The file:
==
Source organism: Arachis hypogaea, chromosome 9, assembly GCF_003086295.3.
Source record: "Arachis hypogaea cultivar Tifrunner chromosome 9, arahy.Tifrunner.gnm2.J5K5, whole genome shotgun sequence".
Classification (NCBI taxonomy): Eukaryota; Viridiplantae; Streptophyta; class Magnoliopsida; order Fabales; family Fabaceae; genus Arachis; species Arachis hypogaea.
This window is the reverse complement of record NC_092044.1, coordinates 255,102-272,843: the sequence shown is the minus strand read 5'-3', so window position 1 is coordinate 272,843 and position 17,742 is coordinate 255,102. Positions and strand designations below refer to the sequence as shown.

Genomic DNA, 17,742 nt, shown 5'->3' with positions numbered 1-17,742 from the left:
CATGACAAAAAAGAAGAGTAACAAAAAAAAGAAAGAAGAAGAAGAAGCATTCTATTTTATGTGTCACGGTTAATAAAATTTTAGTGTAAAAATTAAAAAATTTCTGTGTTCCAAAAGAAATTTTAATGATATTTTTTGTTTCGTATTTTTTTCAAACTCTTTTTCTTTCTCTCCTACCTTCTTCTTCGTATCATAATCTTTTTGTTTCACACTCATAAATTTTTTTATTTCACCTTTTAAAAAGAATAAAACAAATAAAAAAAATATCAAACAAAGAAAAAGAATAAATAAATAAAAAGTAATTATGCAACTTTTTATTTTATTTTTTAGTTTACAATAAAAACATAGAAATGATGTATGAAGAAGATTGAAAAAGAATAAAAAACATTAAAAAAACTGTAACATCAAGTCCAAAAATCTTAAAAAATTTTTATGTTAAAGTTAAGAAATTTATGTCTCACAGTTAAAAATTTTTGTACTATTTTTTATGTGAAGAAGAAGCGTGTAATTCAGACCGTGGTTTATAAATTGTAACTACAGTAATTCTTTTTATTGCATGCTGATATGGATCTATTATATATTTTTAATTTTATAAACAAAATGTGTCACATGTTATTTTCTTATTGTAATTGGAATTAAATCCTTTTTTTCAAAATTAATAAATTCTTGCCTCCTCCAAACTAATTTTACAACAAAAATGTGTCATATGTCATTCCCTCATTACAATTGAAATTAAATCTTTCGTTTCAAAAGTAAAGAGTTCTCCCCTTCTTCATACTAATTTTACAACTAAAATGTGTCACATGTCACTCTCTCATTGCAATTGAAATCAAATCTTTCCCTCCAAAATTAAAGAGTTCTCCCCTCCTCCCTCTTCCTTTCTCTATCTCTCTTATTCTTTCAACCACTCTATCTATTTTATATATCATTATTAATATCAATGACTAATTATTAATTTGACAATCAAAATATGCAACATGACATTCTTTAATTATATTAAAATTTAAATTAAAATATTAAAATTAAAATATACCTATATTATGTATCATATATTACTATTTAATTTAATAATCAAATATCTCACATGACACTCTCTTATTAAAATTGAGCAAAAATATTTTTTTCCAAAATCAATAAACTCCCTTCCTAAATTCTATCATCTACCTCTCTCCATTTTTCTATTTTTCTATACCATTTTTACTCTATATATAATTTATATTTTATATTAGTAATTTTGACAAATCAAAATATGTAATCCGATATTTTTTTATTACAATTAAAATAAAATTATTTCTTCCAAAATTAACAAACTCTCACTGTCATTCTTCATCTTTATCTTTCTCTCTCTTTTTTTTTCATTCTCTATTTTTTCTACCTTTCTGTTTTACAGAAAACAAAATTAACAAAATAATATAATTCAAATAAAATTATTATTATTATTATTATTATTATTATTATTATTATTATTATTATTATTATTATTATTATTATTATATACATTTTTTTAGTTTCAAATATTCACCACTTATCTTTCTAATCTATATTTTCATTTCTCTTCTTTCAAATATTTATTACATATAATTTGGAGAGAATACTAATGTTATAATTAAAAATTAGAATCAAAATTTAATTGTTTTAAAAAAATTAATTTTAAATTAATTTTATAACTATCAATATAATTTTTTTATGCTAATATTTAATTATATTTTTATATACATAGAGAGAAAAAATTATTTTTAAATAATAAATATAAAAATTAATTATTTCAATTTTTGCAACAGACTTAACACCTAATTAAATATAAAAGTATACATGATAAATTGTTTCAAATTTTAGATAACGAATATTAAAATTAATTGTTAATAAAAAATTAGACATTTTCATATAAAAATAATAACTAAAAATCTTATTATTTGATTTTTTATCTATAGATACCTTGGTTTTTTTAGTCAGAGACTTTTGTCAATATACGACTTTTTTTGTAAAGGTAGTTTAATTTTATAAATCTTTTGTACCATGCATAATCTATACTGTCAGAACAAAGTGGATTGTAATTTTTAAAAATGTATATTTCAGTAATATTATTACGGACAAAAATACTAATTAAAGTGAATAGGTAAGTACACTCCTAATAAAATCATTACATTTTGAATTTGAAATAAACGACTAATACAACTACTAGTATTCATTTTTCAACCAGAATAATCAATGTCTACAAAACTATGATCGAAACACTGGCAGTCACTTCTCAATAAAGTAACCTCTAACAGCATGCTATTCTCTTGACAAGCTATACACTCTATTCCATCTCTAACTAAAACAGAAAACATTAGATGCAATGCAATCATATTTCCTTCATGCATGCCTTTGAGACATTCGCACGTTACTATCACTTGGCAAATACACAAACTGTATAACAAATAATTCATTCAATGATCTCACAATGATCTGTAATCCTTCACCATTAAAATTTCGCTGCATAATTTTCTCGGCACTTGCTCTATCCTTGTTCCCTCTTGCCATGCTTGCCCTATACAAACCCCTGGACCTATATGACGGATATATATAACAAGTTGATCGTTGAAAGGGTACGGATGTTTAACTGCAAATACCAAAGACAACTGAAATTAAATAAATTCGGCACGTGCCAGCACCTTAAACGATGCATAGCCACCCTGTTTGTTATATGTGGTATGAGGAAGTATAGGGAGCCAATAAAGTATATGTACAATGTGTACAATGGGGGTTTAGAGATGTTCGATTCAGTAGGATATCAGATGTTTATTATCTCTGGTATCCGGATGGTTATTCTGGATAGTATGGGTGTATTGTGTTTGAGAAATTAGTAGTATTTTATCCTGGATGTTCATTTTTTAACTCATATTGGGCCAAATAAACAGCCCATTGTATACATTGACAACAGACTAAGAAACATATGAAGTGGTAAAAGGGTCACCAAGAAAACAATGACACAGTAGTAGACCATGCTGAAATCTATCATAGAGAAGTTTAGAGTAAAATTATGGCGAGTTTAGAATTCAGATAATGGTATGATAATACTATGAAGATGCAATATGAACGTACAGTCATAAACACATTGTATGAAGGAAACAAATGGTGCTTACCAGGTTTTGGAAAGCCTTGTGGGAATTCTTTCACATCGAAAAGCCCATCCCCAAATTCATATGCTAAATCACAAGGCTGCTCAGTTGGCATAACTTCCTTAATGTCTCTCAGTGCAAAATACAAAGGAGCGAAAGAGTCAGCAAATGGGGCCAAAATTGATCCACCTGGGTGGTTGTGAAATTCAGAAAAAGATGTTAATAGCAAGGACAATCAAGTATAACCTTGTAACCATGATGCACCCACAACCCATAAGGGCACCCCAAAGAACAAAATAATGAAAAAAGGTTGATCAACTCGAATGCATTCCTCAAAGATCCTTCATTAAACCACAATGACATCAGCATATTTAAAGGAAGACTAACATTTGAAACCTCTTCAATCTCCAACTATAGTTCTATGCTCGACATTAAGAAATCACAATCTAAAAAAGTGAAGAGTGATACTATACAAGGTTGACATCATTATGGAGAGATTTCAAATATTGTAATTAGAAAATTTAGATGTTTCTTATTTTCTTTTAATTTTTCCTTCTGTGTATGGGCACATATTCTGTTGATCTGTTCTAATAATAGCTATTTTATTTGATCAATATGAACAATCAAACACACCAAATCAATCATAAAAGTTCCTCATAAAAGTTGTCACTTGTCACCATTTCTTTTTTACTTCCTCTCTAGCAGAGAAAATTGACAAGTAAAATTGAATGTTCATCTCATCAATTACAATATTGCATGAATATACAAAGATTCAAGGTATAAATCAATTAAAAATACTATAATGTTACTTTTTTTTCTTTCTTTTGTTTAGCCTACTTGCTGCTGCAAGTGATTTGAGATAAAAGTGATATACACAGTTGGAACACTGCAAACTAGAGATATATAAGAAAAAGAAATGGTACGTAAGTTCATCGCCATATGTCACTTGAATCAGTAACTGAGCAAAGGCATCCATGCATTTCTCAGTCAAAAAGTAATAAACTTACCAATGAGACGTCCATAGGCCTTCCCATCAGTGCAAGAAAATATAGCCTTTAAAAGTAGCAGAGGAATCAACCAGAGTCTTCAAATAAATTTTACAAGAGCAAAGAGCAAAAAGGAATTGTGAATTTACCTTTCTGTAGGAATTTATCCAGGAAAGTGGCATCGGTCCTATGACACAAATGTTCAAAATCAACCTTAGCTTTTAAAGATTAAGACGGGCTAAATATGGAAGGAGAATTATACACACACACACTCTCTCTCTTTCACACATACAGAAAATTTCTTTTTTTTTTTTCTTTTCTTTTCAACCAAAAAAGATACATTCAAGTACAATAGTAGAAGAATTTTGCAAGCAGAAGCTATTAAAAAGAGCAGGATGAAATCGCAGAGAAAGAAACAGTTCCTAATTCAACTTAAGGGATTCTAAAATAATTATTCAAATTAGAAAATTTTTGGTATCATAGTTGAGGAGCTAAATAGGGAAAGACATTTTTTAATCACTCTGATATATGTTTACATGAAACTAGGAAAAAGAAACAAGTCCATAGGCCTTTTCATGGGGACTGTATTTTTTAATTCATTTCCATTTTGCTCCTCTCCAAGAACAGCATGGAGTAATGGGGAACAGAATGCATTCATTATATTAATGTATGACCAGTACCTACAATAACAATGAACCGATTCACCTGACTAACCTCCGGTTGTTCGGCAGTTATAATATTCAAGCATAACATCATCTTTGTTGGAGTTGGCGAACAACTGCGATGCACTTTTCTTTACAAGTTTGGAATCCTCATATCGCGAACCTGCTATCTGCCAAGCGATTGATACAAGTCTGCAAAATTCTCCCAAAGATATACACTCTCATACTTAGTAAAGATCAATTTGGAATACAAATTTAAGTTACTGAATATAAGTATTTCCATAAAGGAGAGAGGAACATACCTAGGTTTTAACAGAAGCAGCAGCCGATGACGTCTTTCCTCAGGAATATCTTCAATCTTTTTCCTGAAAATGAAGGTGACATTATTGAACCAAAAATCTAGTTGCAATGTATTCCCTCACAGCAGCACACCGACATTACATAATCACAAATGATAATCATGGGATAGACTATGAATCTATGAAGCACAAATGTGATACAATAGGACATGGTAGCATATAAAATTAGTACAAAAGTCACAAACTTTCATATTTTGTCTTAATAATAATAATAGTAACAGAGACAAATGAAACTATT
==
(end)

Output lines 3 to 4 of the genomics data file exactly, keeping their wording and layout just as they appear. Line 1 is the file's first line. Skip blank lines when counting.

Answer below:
Classification (NCBI taxonomy): Eukaryota; Viridiplantae; Streptophyta; class Magnoliopsida; order Fabales; family Fabaceae; genus Arachis; species Arachis hypogaea.
This window is the reverse complement of record NC_092044.1, coordinates 255,102-272,843: the sequence shown is the minus strand read 5'-3', so window position 1 is coordinate 272,843 and position 17,742 is coordinate 255,102. Positions and strand designations below refer to the sequence as shown.